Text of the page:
As screenwriters will tell you over and over again, their work is little understood and even less appreciated; they labor in the shadows, creating the bones and fretwork of a movie, and actors and directors get all the credit. Charlie Kaufman's career in movies has been as a bizarre exception to that rule, but even as Kaufman has become a name brand, a fictional character in his own work and almost a mythic figure, the man himself has remained virtually invisible. When he first came to public attention as the writer of Spike Jonze's "Being John Malkovich" in 1999, Kaufman was variously perceived as some kind of postmodern punk wunderkind devoted to undermining conventional storytelling and as an eccentric, artistic loner, not far away from John Cusack's loser puppeteer character in the film.
There's no question that Kaufman has mined his own public image for material, most notoriously in the endlessly self-referential "Adaptation," in which Nicolas Cage plays both a tormented screenwriter named Charlie Kaufman and his unscrupulous twin brother Donald (nonexistent in real life). But that doesn't mean the image ever had much to do with reality. It stemmed instead from a twin miscomprehension: Hollywood professionals generally mistrust and resent writers, on whom their livelihoods all depend, and most of all writers whose work is more cerebral than they're accustomed to, and does not conform to easily identifiable and marketable formulas. Meanwhile, the rest of us assume that someone who writes weird movies must be pretty weird himself.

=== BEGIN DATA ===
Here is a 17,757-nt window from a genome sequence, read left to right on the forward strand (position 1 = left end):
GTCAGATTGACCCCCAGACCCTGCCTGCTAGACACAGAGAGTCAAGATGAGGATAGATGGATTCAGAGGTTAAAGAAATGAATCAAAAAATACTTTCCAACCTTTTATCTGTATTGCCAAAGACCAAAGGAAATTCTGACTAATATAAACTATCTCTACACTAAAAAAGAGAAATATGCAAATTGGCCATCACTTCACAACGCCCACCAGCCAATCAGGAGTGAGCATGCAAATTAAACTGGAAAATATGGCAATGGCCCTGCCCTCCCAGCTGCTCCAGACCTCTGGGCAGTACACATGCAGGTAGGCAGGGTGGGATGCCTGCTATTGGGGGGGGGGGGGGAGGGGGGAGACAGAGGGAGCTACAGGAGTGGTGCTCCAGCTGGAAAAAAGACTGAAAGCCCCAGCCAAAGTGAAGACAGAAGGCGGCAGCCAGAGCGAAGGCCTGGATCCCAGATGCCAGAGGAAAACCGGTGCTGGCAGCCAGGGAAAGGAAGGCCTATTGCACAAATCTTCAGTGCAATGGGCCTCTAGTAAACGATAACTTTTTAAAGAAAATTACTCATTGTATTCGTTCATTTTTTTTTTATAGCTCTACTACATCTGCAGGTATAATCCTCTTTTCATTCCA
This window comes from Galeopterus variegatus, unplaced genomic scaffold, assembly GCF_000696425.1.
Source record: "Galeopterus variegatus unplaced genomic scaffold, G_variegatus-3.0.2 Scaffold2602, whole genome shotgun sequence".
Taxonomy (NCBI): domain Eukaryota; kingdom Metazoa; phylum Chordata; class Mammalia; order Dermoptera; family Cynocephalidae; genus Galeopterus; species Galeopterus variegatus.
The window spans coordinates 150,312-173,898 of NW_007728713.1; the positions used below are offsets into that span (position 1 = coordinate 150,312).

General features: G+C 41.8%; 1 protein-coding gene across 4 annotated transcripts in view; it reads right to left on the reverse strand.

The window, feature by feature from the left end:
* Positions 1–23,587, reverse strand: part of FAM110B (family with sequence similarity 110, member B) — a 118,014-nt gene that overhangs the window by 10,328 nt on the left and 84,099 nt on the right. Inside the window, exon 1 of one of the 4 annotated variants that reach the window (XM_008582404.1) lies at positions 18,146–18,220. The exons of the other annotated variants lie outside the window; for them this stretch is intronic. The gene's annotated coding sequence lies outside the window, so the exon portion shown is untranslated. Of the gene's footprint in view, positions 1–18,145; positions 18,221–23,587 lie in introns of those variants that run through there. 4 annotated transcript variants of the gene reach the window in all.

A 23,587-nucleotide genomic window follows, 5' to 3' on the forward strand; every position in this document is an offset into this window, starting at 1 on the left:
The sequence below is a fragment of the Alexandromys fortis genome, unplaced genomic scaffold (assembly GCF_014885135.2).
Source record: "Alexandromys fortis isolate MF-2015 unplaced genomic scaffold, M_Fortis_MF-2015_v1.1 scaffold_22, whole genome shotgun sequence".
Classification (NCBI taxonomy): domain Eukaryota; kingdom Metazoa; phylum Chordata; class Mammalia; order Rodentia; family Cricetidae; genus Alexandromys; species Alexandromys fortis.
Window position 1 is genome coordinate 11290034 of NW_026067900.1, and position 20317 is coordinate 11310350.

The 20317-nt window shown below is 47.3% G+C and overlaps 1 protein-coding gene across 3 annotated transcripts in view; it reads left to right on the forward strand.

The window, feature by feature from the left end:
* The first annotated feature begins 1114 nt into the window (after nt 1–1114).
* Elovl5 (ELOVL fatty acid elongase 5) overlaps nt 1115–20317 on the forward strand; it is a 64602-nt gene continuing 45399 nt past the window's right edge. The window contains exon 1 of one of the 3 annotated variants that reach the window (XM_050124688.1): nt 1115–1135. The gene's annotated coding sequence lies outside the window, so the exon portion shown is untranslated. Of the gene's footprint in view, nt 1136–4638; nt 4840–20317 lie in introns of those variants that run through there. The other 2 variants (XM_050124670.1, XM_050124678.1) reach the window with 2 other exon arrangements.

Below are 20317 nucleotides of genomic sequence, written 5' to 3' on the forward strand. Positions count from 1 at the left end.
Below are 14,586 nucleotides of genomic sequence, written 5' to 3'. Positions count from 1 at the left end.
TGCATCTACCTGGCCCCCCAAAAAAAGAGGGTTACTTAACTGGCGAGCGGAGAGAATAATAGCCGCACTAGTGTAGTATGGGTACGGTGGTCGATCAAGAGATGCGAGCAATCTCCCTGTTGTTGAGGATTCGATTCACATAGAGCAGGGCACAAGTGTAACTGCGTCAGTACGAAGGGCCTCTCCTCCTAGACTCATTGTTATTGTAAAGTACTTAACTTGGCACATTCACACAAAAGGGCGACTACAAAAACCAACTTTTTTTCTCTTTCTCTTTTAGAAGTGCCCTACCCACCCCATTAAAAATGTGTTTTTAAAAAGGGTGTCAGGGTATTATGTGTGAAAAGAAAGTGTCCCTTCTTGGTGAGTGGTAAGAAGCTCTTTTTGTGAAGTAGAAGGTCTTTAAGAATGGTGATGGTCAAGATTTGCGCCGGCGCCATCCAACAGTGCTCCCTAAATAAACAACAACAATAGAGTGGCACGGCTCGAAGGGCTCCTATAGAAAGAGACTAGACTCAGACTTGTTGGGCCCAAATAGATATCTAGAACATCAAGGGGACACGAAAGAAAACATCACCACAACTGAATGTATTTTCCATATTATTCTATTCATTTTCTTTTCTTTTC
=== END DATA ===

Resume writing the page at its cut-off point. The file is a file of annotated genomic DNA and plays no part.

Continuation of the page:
In reality, Kaufman never bore much resemblance to the agoraphobic, post-collegiate slacker snarkmeister stereotype, even when "Being John Malkovich" was produced. Instead, he was a veteran TV sitcom writer, with a previous career in newspaper circulation and a degree from NYU, where he had written and directed both plays and short films. Today, just past his 50th birthday, he lives in Pasadena, Calif., with his wife and young children, which might be the very definition of upper-middle-class Southern California respectability.
Kaufman's reputation for extreme reticence and for avoiding the press also needs some updating. When I met him recently in New York to talk about "Synecdoche, New York," his first film as a director, he explained that he's been traveling the globe doing interviews since it premiered at Cannes last May. An elfin, charming fellow who looks nothing like Nicolas Cage, Kaufman was friendly, funny and forthcoming; after ritual protestations that he doesn't like to explain his work, he proceeded to do exactly that.